With its generic convention setting, screaming crowds wearing buttons and straw hats and waving posters, and "Hail to the Chief"-like music, this Miller work, a parody of a political campaign, at first seems kind of corny and old-school. And those are two words not normally associated with the output of Wieden + Kennedy.
Except, as with many things political, this campaign about a campaign is trickier and less obvious than it seems on its face. First, of course, this being a presidential election year, it gets points for topicality: Miller is running for president—of beers. (Never mentioned specifically, the biggest insider joke is that the fight in the beer world as well as the larger one is against an august member of the Busch/Bush dynasty.)
This setup proves to be a big and clever idea, and within it, Miller manages to take some funny stabs at its marketing-colossus opponent, Anheuser-Busch. While the idea of co-opting an election theme is not new in advertising (even Snickers did it last time around), no beer campaign in memory has used a faux candidacy to go directly head-to-head with Budweiser, so to speak.
The King of Beers, of course, has been consistent in its iconography and message for the last 30 years, and that's why it can be so easily attacked. The A-B messages have always centered on the label, the Clydesdales (who, in their grandeur, began to stand for America itself) and the "KOB" slogan. A-B has been so smart and recognizable about image, in fact, that it's even been able to make fun of itself (the dog on the fire truck, the donkey who wanted to be a Clydesdale, etc.).
Miller, which has been all over the place in recent years, is going negative on Big Bud with this premise: Why should any beer have a king? This is virgin territory and an inherently funny question—exactly the kind of thing you might ponder when drunk. (Wars have been fought over less, although tea drinking does not have the same effect.)
The candidate's mouthpiece and human form, comic Bob Odenkirk, is one of the creators and stars of the cult mid-'90s HBO series Mr. Show, which has been called America's answer to Monty Python and SCTV. Even for those who've never seen the series, Odenkirk's fierce gifts as a stand-up and mimic are immediately apparent. (One of his characters on Mr. Show was a childish, Strom Thurmond-like senator, which was hysterical.)
Three commercials have been released so far, and several more will break in the next few months. The centerpiece is our man arguing that the monarchical opposition "never got the memo. This is America! America is a democracy! Break it down: demo-crassy!" Two spots are set at a debate. In one, Odenkirk actually tries to make selling points about Miller Lite. (Half the carbs of Bud Lite, one-third less than Coors Light, etc.) The moderator keeps cutting him off with a buzzer, saying, "Miller, time." ("Miller time" was an actual slogan hundreds of years ago.) Our candidate bristles at being buzzed and asks, "Whose pocket are you in, anyway?" He goes on to call the process a "travesty and a sham and a mockery," in fact a "travishamockery!" The moderator tells him, "No making up words."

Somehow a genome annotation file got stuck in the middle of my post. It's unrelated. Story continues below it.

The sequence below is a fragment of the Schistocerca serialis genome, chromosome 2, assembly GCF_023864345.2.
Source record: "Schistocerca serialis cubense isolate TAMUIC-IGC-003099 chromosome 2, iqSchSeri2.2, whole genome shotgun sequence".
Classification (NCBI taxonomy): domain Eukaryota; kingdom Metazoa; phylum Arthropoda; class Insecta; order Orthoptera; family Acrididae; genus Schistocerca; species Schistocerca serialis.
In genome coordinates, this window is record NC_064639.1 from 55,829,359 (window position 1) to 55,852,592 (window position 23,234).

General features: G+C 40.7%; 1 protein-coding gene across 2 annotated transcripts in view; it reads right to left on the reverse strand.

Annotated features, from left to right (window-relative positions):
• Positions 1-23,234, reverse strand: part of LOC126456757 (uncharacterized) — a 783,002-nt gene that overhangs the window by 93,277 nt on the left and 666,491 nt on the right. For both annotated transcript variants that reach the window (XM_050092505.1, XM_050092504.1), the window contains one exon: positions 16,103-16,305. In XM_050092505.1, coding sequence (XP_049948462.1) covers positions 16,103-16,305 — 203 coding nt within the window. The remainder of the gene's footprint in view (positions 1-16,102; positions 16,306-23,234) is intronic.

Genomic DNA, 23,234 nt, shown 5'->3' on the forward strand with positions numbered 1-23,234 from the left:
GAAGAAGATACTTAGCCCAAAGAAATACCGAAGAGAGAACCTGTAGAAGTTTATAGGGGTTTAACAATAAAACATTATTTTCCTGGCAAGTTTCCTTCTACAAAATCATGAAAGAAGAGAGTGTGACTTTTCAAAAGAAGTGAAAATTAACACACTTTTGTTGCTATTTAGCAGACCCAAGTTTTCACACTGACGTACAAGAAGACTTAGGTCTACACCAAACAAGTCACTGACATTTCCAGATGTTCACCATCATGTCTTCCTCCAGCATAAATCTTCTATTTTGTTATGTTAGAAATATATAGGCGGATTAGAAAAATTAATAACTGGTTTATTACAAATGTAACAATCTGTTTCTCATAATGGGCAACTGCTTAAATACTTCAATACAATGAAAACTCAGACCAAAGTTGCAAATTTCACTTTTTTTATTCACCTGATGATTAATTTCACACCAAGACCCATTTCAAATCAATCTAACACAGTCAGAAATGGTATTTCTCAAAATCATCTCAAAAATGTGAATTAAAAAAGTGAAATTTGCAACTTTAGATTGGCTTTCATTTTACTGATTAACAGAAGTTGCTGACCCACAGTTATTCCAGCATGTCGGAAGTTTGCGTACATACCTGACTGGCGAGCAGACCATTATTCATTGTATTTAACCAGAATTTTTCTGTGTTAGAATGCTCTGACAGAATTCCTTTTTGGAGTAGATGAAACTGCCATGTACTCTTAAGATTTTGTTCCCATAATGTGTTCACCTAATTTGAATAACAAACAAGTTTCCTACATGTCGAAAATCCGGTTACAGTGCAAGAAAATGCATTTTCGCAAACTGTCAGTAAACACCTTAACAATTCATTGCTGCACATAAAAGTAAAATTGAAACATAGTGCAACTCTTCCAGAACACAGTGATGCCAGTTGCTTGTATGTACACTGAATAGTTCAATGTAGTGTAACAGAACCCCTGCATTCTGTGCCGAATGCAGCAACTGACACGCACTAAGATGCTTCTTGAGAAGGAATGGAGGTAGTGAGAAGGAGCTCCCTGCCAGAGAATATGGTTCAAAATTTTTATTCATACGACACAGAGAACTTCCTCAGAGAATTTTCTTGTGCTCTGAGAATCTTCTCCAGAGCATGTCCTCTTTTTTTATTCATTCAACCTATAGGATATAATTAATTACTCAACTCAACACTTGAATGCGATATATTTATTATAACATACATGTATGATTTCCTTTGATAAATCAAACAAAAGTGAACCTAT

The verbal interaction is pretty funny (some of it was improvised), but so is the big picture: The Miller man is standing on one side of the stage behind a podium and on the other side, at the other podium, is a lone horse, a silent Clydesdale. This makes us realize that the way Bud has choreographed and lit and shot them over the years, a team of horses clomping along looks fancy and regal, and sometimes even sends shivers. By contrast, one horse standing alone at a press conference looks, well, more pitiful than powerful. (Bud's notorious farting horse of the Super Bowl, a bigger misstep than the wardrobe malfunction, also adds to the layers of reference.)
The man vs. horse race is even clearer in "Vision for the Future," the other spot set at the debate. The Miller guy holds up a Lite bottle and a Genuine Draft (and even makes a joke about the failure of clear beer) and argues in their favor. "Why won't my opponent debate this issue?" he asks, outraged. "Is it because he's a horse or is it because he has blinders on? No peripheral vision!"
Miller continues to juggle numerous agencies, and each executes on the same "Choice" theme. ("Dominoes" and "Epidemic," both much more formidable productions, were created by Y&R in Chicago.) All of them are fresh and watchable, but this argues harder from the opening line than the other, artier spots. Is it too inside-the-beerway? I think everybody recognizes "The King of Beer," and loudly screaming the Miller name gets across the idea of the lower carbs and better taste without resorting to the saline-pouch solution. (Take that, "Catfight"!) So that gets my vote. But meanwhile, given Budweiser's new no-sex, no genital-biting rule, it's going to be quite a horse race.